U.S. labor unions, having helped Barack Obama win the presidency, entertain high hopes he will enact their agenda to bolster their negotiating power with employers and increase their numbers after decades of decline, reuters reported.
Unions have "an unprecedented amount of leverage" after turning out white middle-class voters for Obama in battleground industrial states like Pennsylvania and Ohio that he won in Tuesday's election but had lost in the Democratic nominating primaries, said University of Illinois-Chicago labor expert Robert Bruno.
"American workers won this election," said Anna Burger, chairman of the labor coalition "Change to Win" at a news conference this week in Washington. "The mandate has never been so overwhelming for a progressive economic agenda."
A cornerstone of labor's agenda is passage of the Employee Free Choice Act that unions argue restores balance to its negotiations with employers, but is described as "Armageddon" by a leading business group.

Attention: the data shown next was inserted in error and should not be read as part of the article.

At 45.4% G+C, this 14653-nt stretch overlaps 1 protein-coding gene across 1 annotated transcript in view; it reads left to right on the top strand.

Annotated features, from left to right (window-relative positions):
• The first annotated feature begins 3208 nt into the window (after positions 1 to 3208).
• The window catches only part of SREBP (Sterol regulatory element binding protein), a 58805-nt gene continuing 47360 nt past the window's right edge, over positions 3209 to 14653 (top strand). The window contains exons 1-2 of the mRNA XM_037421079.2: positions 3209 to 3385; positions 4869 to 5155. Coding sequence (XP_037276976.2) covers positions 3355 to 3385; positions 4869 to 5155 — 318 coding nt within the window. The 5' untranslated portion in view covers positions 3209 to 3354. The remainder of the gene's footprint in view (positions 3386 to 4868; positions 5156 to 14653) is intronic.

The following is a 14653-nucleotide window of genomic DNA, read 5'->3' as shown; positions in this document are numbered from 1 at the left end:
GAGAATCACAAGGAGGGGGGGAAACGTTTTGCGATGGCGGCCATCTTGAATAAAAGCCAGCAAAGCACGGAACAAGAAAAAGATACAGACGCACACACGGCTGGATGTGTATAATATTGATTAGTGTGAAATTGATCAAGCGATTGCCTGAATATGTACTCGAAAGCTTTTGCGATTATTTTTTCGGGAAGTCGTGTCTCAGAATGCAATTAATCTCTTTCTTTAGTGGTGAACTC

Burger said she expected the measure and other parts of the unions' agenda to be addressed in the first 100 days of the Obama administration, which takes office on January 20.
Other labor leaders sought to dampen the notion they were owed something by the incoming administration.
"That is not the way Obama works," said Bill Samuel, legislative director of the AFL-CIO, America's biggest labor organization.
"We are part of the conversation about the economy right now in a way that we weren't when the Republicans were in charge ... we see the world in the same way (as Democratic leaders)," Samuel said.